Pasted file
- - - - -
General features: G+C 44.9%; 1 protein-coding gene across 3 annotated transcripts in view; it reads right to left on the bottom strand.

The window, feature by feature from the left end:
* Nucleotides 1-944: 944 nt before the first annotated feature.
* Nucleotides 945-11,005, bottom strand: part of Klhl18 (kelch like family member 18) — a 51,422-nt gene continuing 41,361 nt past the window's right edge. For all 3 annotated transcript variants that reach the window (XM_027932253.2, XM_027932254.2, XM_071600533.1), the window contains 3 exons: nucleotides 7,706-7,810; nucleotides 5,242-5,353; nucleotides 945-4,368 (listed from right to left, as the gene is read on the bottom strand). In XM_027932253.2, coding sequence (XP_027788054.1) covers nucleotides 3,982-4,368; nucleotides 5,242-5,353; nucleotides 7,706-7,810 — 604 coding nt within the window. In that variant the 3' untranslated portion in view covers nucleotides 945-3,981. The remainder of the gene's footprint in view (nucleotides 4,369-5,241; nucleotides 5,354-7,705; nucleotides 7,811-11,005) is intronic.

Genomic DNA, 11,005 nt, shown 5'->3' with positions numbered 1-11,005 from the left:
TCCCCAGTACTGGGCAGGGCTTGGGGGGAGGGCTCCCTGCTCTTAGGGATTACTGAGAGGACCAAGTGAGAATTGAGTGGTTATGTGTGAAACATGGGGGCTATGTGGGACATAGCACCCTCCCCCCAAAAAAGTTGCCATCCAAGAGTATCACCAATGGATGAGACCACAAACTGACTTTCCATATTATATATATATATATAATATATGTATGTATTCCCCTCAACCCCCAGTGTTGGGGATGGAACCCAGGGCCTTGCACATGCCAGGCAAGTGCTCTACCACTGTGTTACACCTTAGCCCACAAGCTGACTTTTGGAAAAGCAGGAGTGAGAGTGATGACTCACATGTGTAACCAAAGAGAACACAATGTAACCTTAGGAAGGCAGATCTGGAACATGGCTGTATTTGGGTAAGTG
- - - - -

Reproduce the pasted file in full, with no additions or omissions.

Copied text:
General features: G+C 44.9%; 1 protein-coding gene across 3 annotated transcripts in view; it reads right to left on the bottom strand.

The window, feature by feature from the left end:
* Nucleotides 1-944: 944 nt before the first annotated feature.
* Nucleotides 945-11,005, bottom strand: part of Klhl18 (kelch like family member 18) — a 51,422-nt gene continuing 41,361 nt past the window's right edge. For all 3 annotated transcript variants that reach the window (XM_027932253.2, XM_027932254.2, XM_071600533.1), the window contains 3 exons: nucleotides 7,706-7,810; nucleotides 5,242-5,353; nucleotides 945-4,368 (listed from right to left, as the gene is read on the bottom strand). In XM_027932253.2, coding sequence (XP_027788054.1) covers nucleotides 3,982-4,368; nucleotides 5,242-5,353; nucleotides 7,706-7,810 — 604 coding nt within the window. In that variant the 3' untranslated portion in view covers nucleotides 945-3,981. The remainder of the gene's footprint in view (nucleotides 4,369-5,241; nucleotides 5,354-7,705; nucleotides 7,811-11,005) is intronic.

Genomic DNA, 11,005 nt, shown 5'->3' with positions numbered 1-11,005 from the left:
TCCCCAGTACTGGGCAGGGCTTGGGGGGAGGGCTCCCTGCTCTTAGGGATTACTGAGAGGACCAAGTGAGAATTGAGTGGTTATGTGTGAAACATGGGGGCTATGTGGGACATAGCACCCTCCCCCCAAAAAAGTTGCCATCCAAGAGTATCACCAATGGATGAGACCACAAACTGACTTTCCATATTATATATATATATATAATATATGTATGTATTCCCCTCAACCCCCAGTGTTGGGGATGGAACCCAGGGCCTTGCACATGCCAGGCAAGTGCTCTACCACTGTGTTACACCTTAGCCCACAAGCTGACTTTTGGAAAAGCAGGAGTGAGAGTGATGACTCACATGTGTAACCAAAGAGAACACAATGTAACCTTAGGAAGGCAGATCTGGAACATGGCTGTATTTGGGTAAGTG